Business Continuity Plan: Critical for California Businesses
The wildfires that ravaged our state last year were an unfortunate reminder that California businesses must always have a business continuity plan to be prepared for natural disasters. The 2018 wildfire season was the most destructive and deadly in our state’s history, causing more than $3.5 billion in damage all across the state.
Of course, there’s always the threat of a major earthquake that could strike our state at any time and cause untold damage. Most seismologists say it’s not a matter of if, but when, the so-called Big One hits. In addition to natural disasters, your business also faces potential threats from human-caused hazards like terrorism, as well as outbreaks of serious illnesses and technology-related hazards such as power outages, equipment failure and cybercrime.
Preparation Guidance for Earthquakes
Ready.gov is a federal government website that contains resources to help prepare a business continuity plan1 for both natural and human-caused disasters. The website contains detailed disaster preparation guidance for several different types of disasters, including earthquakes.
According to Ready.gov, 40 percent of businesses won’t reopen immediately after an earthquake and 25 percent will be closed a year later. Seventy-five percent of businesses without a disaster preparation and continuity plan will be closed three years after an earthquake. The average daily loss to a mid-sized business that closes due to an earthquake is $23,000, according to Ready.gov.
Preparing for a disaster and creating a business continuity plan consists of several main components, notes Ready.gov. Following are detailed guidelines in each of these areas specifically related to making business preparations for an earthquake.
1. Identify your risk.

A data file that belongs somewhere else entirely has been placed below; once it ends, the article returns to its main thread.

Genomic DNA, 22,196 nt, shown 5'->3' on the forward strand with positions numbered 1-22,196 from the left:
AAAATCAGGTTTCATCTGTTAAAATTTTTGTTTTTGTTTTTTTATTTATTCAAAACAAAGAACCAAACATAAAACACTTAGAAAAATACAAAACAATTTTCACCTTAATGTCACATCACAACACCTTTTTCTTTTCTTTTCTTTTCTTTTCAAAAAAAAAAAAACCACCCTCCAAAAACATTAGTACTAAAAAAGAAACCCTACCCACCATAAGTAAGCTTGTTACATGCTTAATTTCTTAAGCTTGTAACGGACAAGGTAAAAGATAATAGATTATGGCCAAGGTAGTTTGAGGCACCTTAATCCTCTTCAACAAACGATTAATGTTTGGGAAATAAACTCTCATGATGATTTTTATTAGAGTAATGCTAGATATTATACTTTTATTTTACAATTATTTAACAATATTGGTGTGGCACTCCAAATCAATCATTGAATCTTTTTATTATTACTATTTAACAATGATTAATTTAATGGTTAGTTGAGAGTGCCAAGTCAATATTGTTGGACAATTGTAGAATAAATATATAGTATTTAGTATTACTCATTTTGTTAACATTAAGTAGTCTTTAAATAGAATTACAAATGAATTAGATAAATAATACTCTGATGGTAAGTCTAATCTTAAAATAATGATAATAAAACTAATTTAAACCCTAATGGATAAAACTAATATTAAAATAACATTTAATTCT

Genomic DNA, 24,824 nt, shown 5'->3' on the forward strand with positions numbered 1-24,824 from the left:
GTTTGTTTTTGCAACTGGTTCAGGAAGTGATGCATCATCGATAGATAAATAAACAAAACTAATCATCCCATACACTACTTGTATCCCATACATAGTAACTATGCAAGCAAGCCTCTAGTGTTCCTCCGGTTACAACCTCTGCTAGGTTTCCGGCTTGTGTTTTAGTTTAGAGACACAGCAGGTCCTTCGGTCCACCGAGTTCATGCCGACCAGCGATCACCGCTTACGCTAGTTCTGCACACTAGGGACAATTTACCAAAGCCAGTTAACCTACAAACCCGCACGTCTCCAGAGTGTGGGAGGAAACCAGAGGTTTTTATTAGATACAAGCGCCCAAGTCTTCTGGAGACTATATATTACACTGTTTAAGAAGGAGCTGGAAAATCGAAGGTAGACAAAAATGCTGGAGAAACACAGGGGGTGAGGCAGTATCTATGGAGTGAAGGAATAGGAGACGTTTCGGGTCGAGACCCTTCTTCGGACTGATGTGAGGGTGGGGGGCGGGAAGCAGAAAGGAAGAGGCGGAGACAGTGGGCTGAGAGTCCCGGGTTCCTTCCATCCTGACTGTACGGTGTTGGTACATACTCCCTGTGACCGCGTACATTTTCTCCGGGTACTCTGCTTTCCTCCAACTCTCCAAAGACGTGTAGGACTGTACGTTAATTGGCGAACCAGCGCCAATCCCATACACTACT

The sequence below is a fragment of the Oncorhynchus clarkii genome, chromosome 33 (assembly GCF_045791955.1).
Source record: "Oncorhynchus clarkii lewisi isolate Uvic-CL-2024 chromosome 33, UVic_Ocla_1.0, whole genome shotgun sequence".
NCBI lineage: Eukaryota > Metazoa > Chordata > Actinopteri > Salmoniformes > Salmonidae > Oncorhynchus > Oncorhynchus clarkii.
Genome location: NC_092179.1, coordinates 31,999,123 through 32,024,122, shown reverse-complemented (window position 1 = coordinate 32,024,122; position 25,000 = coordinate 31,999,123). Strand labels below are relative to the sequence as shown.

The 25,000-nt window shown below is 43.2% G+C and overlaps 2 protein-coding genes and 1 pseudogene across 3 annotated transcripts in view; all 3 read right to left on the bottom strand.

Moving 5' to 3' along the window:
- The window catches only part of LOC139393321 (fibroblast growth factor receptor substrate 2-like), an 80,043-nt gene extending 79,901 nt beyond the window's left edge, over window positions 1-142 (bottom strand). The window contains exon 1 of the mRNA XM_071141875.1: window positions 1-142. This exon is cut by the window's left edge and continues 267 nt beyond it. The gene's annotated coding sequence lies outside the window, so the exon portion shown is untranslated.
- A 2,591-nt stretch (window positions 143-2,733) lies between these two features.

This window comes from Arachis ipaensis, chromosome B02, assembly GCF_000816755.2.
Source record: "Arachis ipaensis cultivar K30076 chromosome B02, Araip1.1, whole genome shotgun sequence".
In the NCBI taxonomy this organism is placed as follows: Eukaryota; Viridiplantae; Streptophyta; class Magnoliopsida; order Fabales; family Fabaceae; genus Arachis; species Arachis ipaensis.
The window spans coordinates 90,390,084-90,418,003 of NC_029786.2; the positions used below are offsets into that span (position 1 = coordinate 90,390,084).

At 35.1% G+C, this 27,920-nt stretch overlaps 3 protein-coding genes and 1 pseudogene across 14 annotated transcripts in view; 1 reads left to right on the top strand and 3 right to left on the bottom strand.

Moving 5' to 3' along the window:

You can do this by answering such questions as:
Can your business operate without computers, photocopiers, inventory, customer files or other special equipment? And can it operate without power, water, telecommunications, the Internet or access to your premises?
Can you pay your employees without current business income and can they telecommute if your premises are unusable?
How will you communicate with employees, customers, vendors and suppliers during the post-disaster recovery period?
Have you determined the order in which your critical operations need to be restored?
Can you ship products or provide services to your customers based on the damage your business has sustained from the disaster?
2. Develop a plan.
Your disaster preparation should detail critical preparedness and mitigation actions that should be taken in the following areas:
Staff — Develop a crisis communication and business continuity plan, conduct an employee awareness campaign, develop an employee training program, conduct an employee training session, and conduct an earthquake drill.
Space — Make contingency plans for non-structural items in your premises such as computers, drawers and file cabinets, miscellaneous furniture and fixtures, and compressed gas cylinders and other hazardous materials.
Systems — Make contingency plans for walls and windows, water heaters, suspended light fixtures and T-bar ceilings, stairways, HVAC equipment, piping, and exterior signs and veneer.
Structure — Make contingency plans for unreinforced masonry, concrete construction, soft story construction, concrete tilt-up construction without an anchored roof system, and walls not bolted to the foundation.
Service — Here, you need to determine if your business can still provide service after an earthquake. If so, you might consider becoming a distributor or storage warehouse for disaster relief kits or a volunteer charging station if you still have power.
3. Take action.
Ready.gov suggests the following business earthquake preparation action steps:
Build an emergency supply kit.
Purchase a National Oceanic and Atmospheric Administration (“NOAA”) weather radio or download a mobile alerting app for monitoring of news during and after the earthquake.
Carefully review your earthquake insurance coverage.
California businesses must always be prepared for disasters, whether these are natural disasters like wildfires and earthquakes or human-caused disasters like terrorism, disease outbreaks or technology-related hazards. The time to prepare for disasters is before, not after, they strike. Ready.gov contains resources to help prepare a business continuity plan for both natural and human-caused disasters, including earthquakes. Please contact us if you have more questions about business disaster preparations. An on-demand CFO from a Greater Los Angeles CFO services firm brings both client-side and services-side expertise in preparing disaster recovery plans for local businesses.
1 Business Continuity Plan; Ready.gov
Arthur F. Rothberg, Managing Director, CFO Edge, LLC